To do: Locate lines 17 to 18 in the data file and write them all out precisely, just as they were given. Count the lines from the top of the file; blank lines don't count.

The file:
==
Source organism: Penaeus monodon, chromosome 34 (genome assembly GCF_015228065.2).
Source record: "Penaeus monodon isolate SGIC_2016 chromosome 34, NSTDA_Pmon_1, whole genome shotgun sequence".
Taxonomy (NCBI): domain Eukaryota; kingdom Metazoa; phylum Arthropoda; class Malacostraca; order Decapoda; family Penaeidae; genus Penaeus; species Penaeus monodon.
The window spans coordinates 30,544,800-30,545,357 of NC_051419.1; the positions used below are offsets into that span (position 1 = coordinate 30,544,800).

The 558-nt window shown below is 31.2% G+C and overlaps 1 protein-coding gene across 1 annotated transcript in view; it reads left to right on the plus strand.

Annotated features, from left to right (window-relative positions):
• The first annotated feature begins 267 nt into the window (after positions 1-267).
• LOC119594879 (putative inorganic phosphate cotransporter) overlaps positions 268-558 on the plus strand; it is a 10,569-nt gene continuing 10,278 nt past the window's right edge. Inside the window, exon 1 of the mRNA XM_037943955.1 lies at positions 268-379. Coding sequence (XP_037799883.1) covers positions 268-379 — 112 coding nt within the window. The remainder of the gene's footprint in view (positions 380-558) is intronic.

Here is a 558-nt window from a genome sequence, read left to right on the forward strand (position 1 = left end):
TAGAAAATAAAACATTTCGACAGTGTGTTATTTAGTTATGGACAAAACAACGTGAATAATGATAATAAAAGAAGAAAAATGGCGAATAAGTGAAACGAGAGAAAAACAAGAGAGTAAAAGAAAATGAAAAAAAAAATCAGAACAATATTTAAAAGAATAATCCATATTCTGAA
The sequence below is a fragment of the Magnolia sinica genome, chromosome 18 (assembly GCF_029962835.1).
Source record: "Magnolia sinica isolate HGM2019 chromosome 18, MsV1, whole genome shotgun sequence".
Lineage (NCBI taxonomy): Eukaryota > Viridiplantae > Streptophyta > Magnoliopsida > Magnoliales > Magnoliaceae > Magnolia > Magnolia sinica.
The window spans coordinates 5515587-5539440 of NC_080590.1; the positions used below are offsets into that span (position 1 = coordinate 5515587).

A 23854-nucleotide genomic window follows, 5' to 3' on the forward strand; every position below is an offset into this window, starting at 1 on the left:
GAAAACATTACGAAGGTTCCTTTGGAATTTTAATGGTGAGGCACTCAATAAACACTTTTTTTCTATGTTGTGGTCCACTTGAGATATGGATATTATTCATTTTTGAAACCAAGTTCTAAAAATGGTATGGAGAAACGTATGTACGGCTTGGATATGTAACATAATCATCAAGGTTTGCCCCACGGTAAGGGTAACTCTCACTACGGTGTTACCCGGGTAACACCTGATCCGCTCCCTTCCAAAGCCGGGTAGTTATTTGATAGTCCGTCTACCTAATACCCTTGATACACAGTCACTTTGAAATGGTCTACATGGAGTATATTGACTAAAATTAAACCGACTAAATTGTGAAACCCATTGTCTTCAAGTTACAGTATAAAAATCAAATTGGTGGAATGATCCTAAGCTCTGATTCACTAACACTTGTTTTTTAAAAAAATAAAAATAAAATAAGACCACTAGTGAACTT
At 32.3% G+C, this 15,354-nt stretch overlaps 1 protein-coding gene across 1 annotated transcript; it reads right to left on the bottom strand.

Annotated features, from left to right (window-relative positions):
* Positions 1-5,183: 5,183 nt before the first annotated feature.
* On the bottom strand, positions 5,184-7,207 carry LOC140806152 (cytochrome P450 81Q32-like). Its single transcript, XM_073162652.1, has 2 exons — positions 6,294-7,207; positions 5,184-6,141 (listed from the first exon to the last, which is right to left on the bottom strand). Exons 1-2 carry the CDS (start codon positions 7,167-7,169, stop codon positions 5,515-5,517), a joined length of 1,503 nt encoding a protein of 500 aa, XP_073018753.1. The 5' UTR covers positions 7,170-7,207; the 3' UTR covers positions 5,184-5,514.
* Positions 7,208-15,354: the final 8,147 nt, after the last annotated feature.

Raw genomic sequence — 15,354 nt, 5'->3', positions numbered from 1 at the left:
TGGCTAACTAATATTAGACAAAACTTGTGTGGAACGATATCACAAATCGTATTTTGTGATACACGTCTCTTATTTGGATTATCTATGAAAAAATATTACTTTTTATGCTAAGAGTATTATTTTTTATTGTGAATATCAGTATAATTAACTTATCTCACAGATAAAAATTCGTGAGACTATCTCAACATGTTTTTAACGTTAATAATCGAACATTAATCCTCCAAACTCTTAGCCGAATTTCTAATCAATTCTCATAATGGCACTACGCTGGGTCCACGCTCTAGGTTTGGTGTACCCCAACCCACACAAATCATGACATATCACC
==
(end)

At 32.3% G+C, this 15,354-nt stretch overlaps 1 protein-coding gene across 1 annotated transcript; it reads right to left on the bottom strand.

Annotated features, from left to right (window-relative positions):